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Teaching through play at Hancock Libraries

Savannah Robbins, Hancock County’s children librarian, is doing a lot of planning for story times as well as scavenger hunts this summer.

“Every week it’s a different scavenger hunt,” said Robbins. “When kids finish the scavenger hunt they receive a finisher prize, which is a book. The first 25 kids get another finisher prize, which is a swim pass to the Windward Heights Country Club.”

Robbins works mostly with children; babies, toddlers, and preschoolers, all the way up to fifth grade students. “Story time is for five years and under and the scavenger hunts are fifth grade and under,” she said. “I do two story times a day on Mondays, and then next month in July it’s going to be on Wednesdays.” She rotates with her time between Hawesville and the Lewisport branch. Patrick Burk is the librarian for the teen age groups and like Robbins; he also rotates between the Hawesville and Lewisport branches.

Robbins says now that COVID is less of a threat; this is a great opportunity for her to meet children and their parents and let them really get to know her. Her goal is to establish relationships with parents, paving the path to be a “new era” children’s librarianship. “I feel like this is a chance for parents to bond with their children and learn awesome literacy tips,” she said. “Whenever I’m reading to the kids, I point out things in the book the parents can also do at home; like, what is this character doing? How does this character feel? What color is this? Stuff like that,” she said. Robbins explained story time is of course teaching moments, but it’s also fun.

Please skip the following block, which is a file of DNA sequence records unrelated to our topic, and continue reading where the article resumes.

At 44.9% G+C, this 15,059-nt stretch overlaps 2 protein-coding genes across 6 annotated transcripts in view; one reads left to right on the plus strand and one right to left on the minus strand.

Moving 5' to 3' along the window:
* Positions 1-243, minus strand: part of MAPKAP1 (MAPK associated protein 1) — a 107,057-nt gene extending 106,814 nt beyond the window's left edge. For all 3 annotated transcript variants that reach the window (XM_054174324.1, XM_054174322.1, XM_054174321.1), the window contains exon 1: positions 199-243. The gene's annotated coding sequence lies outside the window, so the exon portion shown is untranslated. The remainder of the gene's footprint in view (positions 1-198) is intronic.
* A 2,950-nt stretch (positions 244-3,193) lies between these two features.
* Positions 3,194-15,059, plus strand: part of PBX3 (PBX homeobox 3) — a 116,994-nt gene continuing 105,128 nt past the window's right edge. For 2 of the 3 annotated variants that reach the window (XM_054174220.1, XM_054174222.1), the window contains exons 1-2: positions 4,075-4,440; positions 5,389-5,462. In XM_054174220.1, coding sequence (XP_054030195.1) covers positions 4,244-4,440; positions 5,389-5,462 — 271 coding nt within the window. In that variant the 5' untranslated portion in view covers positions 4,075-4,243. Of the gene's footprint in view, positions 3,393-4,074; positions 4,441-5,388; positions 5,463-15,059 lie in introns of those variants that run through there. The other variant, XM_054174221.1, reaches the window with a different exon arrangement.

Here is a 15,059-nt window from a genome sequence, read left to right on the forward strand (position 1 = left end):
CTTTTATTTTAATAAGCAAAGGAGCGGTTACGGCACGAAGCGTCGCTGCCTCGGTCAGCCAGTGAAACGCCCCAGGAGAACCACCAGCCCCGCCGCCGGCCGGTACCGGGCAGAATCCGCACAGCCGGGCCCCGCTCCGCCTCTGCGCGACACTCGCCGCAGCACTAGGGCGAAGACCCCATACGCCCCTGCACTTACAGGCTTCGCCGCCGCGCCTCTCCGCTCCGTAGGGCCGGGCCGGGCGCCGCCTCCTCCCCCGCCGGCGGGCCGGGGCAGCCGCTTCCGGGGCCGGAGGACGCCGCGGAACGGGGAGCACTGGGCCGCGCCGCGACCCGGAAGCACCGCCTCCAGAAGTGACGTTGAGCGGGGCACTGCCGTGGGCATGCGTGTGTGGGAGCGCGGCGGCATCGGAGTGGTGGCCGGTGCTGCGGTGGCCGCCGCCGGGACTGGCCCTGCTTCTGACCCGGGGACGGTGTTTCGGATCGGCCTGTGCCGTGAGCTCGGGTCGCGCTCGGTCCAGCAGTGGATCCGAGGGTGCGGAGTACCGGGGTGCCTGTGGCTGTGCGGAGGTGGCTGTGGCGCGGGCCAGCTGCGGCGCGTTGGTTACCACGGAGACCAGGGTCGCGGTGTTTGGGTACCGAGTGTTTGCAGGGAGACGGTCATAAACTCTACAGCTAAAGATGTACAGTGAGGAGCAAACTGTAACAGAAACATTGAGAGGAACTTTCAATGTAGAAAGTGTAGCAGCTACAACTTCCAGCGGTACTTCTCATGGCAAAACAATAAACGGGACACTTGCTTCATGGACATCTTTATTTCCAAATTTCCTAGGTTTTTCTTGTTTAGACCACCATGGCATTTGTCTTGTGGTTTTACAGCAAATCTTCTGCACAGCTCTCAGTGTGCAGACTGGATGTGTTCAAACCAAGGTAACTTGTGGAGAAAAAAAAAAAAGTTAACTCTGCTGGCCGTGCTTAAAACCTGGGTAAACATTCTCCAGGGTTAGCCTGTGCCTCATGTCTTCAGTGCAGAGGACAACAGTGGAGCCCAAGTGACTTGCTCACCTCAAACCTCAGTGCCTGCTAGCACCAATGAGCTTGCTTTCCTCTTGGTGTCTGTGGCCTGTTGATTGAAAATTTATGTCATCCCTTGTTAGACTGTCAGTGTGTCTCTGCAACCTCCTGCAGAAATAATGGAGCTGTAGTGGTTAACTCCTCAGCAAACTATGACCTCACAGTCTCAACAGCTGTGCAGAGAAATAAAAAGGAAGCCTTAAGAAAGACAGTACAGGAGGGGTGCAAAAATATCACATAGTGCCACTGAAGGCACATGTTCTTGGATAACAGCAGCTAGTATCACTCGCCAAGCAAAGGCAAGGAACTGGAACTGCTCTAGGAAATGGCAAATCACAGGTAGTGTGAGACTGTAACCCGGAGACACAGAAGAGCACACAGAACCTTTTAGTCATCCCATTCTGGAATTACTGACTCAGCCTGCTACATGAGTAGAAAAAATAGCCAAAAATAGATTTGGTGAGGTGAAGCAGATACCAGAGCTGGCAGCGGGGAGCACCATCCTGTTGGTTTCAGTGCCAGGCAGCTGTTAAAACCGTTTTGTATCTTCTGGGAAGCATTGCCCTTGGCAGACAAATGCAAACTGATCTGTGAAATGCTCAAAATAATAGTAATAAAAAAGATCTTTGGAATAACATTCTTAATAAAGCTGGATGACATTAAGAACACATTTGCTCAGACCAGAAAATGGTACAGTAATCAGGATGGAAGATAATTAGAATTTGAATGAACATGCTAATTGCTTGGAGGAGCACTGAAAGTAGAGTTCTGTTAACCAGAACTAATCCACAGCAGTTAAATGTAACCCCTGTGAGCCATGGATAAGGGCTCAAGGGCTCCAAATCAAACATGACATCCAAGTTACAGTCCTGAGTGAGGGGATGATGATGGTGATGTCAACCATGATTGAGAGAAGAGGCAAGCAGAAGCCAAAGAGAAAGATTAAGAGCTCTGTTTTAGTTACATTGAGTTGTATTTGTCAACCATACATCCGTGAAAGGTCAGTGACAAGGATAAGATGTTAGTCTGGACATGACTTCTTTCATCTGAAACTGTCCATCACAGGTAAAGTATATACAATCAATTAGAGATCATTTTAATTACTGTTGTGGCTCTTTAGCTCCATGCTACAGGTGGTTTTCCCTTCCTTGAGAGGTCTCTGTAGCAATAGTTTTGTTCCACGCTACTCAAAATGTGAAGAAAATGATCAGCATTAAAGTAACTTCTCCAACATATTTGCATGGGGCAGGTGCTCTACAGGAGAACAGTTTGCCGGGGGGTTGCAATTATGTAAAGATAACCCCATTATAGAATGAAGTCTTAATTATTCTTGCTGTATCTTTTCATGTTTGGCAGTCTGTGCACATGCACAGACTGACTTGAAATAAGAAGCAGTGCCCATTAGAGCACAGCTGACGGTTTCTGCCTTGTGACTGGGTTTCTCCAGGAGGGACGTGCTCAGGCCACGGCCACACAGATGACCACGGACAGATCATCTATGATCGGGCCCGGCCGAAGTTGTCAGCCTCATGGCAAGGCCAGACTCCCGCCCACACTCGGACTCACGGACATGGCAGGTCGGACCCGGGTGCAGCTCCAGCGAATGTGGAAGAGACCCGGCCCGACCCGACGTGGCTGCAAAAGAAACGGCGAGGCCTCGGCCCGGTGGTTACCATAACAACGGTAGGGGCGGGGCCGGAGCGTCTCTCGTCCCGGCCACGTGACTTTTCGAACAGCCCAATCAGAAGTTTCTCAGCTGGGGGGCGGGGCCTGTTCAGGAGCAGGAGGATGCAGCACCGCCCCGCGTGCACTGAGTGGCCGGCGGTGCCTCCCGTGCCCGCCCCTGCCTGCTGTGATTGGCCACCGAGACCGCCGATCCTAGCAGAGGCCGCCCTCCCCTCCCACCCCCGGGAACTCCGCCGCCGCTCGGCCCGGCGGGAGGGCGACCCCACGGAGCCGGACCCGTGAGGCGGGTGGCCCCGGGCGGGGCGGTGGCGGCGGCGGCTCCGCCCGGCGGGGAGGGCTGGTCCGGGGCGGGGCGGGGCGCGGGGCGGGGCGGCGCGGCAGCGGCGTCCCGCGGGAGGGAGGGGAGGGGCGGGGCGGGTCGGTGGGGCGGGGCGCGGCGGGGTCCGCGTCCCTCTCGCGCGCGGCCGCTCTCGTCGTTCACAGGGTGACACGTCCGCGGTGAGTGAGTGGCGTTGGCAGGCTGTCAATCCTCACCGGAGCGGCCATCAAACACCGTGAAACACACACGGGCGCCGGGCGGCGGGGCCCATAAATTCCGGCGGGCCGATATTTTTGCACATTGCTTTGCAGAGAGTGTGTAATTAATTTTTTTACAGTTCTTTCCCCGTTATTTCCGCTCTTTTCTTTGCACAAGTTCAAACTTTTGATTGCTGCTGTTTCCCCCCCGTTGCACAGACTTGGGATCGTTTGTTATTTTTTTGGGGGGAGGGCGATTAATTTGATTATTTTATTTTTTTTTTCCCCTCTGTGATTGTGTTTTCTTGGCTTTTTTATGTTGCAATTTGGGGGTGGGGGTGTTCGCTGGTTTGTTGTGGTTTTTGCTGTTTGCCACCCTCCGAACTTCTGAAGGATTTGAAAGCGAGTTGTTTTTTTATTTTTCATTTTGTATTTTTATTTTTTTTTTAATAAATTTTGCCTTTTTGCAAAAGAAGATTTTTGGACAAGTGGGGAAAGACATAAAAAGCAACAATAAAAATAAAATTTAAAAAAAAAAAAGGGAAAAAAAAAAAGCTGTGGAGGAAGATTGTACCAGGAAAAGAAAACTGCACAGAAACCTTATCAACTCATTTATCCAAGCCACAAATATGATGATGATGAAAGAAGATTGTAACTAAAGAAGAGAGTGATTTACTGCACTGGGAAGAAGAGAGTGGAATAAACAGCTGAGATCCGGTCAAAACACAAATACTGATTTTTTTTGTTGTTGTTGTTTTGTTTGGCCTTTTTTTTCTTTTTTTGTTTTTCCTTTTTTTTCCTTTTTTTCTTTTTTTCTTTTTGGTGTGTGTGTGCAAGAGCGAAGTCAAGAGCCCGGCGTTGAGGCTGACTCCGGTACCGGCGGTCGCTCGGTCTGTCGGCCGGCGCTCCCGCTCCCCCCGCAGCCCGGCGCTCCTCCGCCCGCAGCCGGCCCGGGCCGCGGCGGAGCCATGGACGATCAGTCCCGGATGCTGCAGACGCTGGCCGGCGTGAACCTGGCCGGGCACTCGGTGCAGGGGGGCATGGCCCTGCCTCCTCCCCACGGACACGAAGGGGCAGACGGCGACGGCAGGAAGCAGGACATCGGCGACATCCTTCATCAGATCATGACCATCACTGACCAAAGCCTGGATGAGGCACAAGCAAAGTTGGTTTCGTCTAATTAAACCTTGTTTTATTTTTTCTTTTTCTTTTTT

“Kids learn through playing, making crafts, talking and singing: they don’t just learn through reading,” said Robbins. “We also play veterinarian activities, how to share and learning social skills. There are so many learning skills provided just by coming to story time. I’m excited to finally meet the kids and make new relationships; it’s wonderful finally being face to face. I love children, I always knew that whatever I did in life, I wanted to have a career helping kids.”


Master Gardeners is a program offered at the Hawesville branch. Susan Swihart, Neena Gaynor and Patty Lamar each have a garden out back of the library. In the pre-school story time group, the kids get to go out back and learn about gardening. They have an herb garden, a pollinating garden that has lavender and other flowers, and also a vegetable garden. “There are all kinds of fun at the library,” said Robbins. People don’t realize we’re a hopping place!”

The new Lewisport branch offers a genealogy room and two study rooms.

“The children have their own room and the teens have their own room; so instead of an open concept, they have their own spaces,” said Robbins. “When you’re at that age you kind of want your own space, something that feels like it’s dedicated to you, and they have their own computers in there too so if they want to game, they can game.”

For adults, the library has study rooms available and the book-a-librarian program. Librarian assistance is for helping with such things as: filling out a resume or anything on a computer, your Kindle, your iPad or with laptops. “We also offer ILLs, which is an “inter library loan,” said Robbins. “So if you need to order a book or movie from another library, we can do that as well.”

In July, the library will be offering programming. “Programming is basically events,“ Robbins said. “We’re going to be planning events at the libraries. We’ll come out with more information about that soon. This will be a lot of fun so be sure to watch out for this upcoming news!”

By Linda Dillon


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